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  1. "Am I bugging you? I don't mean to bug ya." If what I wrote below is too much social philosophy for Indiana attorneys, just take ten this vacay to watch The Lego Movie with kiddies and sing along where appropriate: https://www.youtube.com/watch?v=etzMjoH0rJw

  2. I've got some free speech to share here about who is at work via the cat's paw of the ACLU stamping out Christian observances.... 2 Thessalonians chap 2: "And we also thank God continually because, when you received the word of God, which you heard from us, you accepted it not as a human word, but as it actually is, the word of God, which is indeed at work in you who believe. For you, brothers and sisters, became imitators of God’s churches in Judea, which are in Christ Jesus: You suffered from your own people the same things those churches suffered from the Jews who killed the Lord Jesus and the prophets and also drove us out. They displease God and are hostile to everyone in their effort to keep us from speaking to the Gentiles so that they may be saved. In this way they always heap up their sins to the limit. The wrath of God has come upon them at last."

  3. Did someone not tell people who have access to the Chevy Volts that it has a gas engine and will run just like a normal car? The batteries give the Volt approximately a 40 mile range, but after that the gas engine will propel the vehicle either directly through the transmission like any other car, or gas engine recharges the batteries depending on the conditions.

  4. Catholic, Lutheran, even the Baptists nuzzling the wolf! http://www.judicialwatch.org/press-room/press-releases/judicial-watch-documents-reveal-obama-hhs-paid-baptist-children-family-services-182129786-four-months-housing-illegal-alien-children/ YET where is the Progressivist outcry? Silent. I wonder why?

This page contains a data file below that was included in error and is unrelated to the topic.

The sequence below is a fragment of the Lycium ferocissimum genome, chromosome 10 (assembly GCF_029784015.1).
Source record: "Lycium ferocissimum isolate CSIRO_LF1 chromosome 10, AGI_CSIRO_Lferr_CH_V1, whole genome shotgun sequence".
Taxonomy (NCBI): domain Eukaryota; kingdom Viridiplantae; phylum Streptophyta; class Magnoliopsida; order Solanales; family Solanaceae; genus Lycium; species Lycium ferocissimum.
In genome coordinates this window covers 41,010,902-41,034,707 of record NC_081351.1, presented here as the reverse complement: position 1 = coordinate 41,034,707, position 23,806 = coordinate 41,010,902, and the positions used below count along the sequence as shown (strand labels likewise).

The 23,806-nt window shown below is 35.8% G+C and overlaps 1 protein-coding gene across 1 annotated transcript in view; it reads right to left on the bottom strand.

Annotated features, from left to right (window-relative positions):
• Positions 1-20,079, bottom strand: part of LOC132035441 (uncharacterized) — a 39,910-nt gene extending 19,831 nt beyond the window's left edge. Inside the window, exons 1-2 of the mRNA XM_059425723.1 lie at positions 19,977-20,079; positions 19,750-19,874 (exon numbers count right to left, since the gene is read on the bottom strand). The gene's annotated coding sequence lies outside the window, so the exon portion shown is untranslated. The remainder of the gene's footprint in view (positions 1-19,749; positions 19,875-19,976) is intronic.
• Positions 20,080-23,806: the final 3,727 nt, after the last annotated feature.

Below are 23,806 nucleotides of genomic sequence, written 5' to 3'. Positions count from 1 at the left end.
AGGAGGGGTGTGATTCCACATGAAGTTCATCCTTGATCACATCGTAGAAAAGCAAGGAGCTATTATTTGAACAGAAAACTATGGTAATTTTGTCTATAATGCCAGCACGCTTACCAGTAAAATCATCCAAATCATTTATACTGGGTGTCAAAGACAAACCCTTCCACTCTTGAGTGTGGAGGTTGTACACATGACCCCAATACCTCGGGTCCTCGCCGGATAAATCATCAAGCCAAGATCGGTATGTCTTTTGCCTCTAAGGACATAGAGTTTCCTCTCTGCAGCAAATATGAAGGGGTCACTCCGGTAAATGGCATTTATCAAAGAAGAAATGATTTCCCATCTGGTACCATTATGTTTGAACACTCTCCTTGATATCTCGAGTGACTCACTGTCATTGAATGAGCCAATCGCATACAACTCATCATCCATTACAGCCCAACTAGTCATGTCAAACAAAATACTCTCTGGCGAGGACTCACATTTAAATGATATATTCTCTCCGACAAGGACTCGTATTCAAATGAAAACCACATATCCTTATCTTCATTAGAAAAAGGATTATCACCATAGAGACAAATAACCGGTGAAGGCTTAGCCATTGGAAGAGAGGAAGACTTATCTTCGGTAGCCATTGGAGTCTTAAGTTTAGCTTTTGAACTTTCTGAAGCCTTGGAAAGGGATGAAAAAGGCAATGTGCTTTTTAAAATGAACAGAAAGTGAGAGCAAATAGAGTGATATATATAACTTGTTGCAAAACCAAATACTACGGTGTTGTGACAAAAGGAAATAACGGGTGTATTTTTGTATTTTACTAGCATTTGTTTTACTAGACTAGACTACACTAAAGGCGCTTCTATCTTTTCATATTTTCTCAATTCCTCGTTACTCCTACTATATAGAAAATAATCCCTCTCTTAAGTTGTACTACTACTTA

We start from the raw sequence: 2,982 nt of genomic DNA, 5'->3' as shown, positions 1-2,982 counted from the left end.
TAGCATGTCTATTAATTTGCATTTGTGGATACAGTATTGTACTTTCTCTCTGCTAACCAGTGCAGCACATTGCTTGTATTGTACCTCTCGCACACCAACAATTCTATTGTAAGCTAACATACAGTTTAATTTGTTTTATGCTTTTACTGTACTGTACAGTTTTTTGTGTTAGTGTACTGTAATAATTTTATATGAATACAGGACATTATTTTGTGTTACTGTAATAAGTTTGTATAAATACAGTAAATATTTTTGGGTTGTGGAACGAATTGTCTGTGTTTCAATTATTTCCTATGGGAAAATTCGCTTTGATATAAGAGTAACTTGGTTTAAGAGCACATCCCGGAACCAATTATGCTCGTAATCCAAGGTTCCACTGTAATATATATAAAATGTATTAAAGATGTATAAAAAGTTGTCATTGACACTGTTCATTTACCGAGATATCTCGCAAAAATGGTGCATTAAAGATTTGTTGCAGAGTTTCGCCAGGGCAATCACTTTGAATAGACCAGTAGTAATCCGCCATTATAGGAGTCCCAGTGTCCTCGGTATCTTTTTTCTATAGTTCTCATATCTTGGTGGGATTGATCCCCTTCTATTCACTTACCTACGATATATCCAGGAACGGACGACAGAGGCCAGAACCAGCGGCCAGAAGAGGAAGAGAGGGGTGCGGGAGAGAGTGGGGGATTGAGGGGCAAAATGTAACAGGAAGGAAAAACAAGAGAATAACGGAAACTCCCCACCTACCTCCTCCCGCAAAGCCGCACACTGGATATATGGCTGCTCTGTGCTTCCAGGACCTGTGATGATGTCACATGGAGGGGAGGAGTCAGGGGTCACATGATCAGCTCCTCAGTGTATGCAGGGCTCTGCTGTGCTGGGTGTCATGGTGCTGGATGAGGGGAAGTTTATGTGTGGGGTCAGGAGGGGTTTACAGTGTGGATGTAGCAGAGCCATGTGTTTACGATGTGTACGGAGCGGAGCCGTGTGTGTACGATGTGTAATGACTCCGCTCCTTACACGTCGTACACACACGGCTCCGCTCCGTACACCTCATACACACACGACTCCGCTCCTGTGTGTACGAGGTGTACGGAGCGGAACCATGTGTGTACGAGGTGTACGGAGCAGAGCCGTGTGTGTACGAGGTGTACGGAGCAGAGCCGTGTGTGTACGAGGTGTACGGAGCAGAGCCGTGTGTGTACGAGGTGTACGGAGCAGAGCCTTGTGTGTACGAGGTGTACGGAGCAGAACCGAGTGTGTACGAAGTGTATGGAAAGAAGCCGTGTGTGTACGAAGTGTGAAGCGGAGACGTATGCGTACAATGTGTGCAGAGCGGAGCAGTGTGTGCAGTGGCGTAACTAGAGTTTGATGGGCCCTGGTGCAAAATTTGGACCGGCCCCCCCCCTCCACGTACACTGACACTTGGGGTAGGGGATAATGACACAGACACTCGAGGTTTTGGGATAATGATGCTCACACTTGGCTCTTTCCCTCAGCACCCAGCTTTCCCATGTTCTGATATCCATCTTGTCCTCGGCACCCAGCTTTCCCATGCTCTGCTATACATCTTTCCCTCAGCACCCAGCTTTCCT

5. Thank you, Honorable Ladies, and thank you, TIL, for this interesting interview. The most interesting question was the last one, which drew the least response. Could it be that NFP stamps are a threat to the very foundation of our common law American legal tradition, a throwback to the continental system that facilitated differing standards of justice? A throwback to Star Chamber’s protection of the landed gentry? If TIL ever again interviews this same panel, I would recommend inviting one known for voicing socio-legal dissent for the masses, maybe Welch, maybe Ogden, maybe our own John Smith? As demographics shift and our social cohesion precipitously drops, a consistent judicial core will become more and more important so that Justice and Equal Protection and Due Process are yet guiding stars. If those stars fall from our collective social horizon (and can they be seen even now through the haze of NFP opinions?) then what glue other than more NFP decisions and TRO’s and executive orders -- all backed by more and more lethally armed praetorians – will prop up our government institutions? And if and when we do arrive at such an end … will any then dare call that tyranny? Or will the cost of such dissent be too high to justify?